Weight Management Counseling and Support Services
What to Do When You’ve Hit a Weight Loss Plateau
You’ve been dieting and exercising and successfully losing weight. Then, after a while, the scale stops showing any weight loss resulting in frustration. Does this sound familiar? You’ve likely hit a weight loss plateau that can mean one of several things.
1. You Need to Eat. Weight loss requires taking in fewer calories than you use in a day. Unfortunately, many people go to extremes and eat too few calories thinking this will speed up the process. It may work at first, but eventually you will stop losing – and may even gain weight again. Why? Because your body thinks it’s being starved and has entered “survival mode”. Your body needs a minimum amount of calories each day to function and to maintain the muscle mass you have. If you eat less than this (including not enough carbohydrates), and because carbohydrates cannot be stored in great quantities in your body, your body only has 2 options for survival: 1) use fat for fuel or 2) use protein (i.e. muscle) for fuel.
Protein provides your body with 4 calories per gram, whereas fat provides 9 calories per gram. From a survival standpoint, your body can live more than twice as long if it holds onto the fat and uses protein for fuel. This is precisely what it does. The problem is that when you lose protein and muscle, your metabolism drops. This means you can’t eat as much as you used to and leads to.
If you have really stepped up your exercise program, or perhaps just started one for the first time, you need to realize that your body will need more calories. You need to eat to lose weight, or your workouts will be in vain.
2. You Need to Move! Face it; you cannot expect continued weight loss and long-term success in keeping it off if you don’t move. There are no excuses; no magic pills; no secret formula yet to be discovered that will dispute this. Besides, your metabolism slows with age, making it harder and harder to lose weight with diet alone. If you’ve hit a weight loss plateau and are not exercising, start moving!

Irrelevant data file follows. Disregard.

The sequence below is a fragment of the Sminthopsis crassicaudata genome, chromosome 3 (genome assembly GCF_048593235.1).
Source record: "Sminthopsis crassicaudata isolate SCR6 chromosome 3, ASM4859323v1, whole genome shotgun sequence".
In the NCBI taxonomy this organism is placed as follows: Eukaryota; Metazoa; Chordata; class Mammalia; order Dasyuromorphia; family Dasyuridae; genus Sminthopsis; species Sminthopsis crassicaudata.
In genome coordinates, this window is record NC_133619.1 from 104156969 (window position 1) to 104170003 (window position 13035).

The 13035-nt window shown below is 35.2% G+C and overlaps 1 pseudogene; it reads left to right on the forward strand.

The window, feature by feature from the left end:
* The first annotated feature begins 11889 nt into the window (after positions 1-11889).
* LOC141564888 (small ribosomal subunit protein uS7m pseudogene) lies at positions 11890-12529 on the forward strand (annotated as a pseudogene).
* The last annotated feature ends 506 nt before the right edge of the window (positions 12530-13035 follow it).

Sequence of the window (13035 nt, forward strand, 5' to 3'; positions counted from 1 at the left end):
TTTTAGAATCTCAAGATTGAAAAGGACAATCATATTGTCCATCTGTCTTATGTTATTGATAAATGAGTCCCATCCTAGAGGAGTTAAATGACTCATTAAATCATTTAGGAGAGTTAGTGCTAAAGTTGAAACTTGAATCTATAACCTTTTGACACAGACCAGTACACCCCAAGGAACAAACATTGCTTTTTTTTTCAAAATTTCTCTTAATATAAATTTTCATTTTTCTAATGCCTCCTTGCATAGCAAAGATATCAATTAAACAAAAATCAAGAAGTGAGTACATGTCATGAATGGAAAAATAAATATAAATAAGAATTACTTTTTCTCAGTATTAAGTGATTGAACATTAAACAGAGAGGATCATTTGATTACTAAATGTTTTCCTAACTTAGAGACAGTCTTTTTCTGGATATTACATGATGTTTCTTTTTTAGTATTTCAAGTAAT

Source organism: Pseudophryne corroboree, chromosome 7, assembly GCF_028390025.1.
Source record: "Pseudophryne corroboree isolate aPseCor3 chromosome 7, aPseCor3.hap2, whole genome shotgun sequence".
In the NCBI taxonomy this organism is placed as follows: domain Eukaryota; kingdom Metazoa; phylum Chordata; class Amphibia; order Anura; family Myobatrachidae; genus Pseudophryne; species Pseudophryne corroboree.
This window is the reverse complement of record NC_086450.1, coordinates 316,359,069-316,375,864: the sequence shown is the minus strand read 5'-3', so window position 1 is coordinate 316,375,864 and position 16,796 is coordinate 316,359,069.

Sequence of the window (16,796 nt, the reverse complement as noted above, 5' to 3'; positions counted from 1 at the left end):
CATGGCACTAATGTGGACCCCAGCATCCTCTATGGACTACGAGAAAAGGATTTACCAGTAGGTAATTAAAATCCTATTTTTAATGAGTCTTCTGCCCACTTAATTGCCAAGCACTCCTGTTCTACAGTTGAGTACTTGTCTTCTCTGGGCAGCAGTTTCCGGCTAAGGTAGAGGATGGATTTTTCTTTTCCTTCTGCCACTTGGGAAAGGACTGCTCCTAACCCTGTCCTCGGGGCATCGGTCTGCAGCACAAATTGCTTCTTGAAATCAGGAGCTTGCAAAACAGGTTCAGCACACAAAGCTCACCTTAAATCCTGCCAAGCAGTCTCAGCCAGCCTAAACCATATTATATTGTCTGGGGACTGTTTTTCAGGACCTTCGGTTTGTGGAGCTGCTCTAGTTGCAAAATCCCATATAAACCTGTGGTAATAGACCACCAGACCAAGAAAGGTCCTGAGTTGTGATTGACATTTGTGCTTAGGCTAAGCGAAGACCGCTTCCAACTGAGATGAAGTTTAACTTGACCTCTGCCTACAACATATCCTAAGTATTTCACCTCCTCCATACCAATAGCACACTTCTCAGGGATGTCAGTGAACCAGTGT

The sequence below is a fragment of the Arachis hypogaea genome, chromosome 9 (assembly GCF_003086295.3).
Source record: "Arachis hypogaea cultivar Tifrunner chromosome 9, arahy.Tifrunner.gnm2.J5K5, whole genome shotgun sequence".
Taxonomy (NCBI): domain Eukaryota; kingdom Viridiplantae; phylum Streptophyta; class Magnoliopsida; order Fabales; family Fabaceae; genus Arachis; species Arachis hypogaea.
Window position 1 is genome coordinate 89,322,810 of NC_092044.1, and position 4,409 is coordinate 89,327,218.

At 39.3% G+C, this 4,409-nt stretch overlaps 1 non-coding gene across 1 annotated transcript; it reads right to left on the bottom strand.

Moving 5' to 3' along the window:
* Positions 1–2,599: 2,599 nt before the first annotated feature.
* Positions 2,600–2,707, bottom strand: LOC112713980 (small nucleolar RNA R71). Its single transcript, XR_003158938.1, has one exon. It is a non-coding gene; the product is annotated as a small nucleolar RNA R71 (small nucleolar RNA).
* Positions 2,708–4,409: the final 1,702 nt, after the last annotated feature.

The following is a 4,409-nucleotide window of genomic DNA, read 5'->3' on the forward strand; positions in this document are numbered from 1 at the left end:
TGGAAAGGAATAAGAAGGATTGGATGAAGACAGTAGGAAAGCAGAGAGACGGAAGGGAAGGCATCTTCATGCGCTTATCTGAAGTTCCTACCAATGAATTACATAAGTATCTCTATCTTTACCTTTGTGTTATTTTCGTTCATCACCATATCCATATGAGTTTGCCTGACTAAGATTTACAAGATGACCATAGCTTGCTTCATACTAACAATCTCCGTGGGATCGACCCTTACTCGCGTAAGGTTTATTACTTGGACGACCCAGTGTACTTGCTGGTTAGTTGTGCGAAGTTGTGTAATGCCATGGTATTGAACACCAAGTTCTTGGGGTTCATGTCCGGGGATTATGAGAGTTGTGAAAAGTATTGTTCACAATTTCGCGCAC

3. You Need Muscle. Many people mistakenly believe that they should focus on cardio exercise in order to lose weight. While cardio is important, resistance training is critically important in helping your metabolism and increasing your muscle tone and definition. The only way to have a long-term impact on increasing your metabolism is to build muscle; you only do that through resistance training. If you’ve hit a weight loss plateau and are not doing any resistance training, it’s time to add it to your program.
4. You Need to Shake Up Your Routine. Your body has a profound ability to adjust to the demands placed on it. When you first start a new form of exercise, it may be challenging. However, as you get stronger and your body adapts, it is no longer a challenge. Over time, your body becomes so efficient that this same exercise no longer has an effect on your weight. If you’ve hit a plateau, it’s time to add some variety into your routine. Try a new activity or increase the intensity level of your current workouts. Perhaps add an additional workout into your week, or simply change the order of your routine. The key is to constantly keep your body guessing so it is forced to adapt.
5. Consider Other Measurements Besides the Scale. If you’re eating enough and of
the right kinds of foods, are exercising and including resistance training (and varying
your routine) but are still not losing weight, it’s time to think differently. What
does that number on the scale tell you, anyway? As you gain muscle, your weight
may increase; however, your body fat will decrease. In addition, your clothes will
likely be looser as you lose inches.
Weight is just a number; it does not define who you are. If you have reached your goal for health , fitness, and size but the scale doesn’t agree, throw it out and use a better measurement for yourself. You may be surprised to know that many fit, athletic individuals are considered to be overweight or even obese based on height/weight and BMI charts; these do not take body fat percentage into account.
So before you get frustrated and decide your efforts are in vain, consider if what you’re using to measure your success is appropriate.
Source: Northwestern Health Sciences University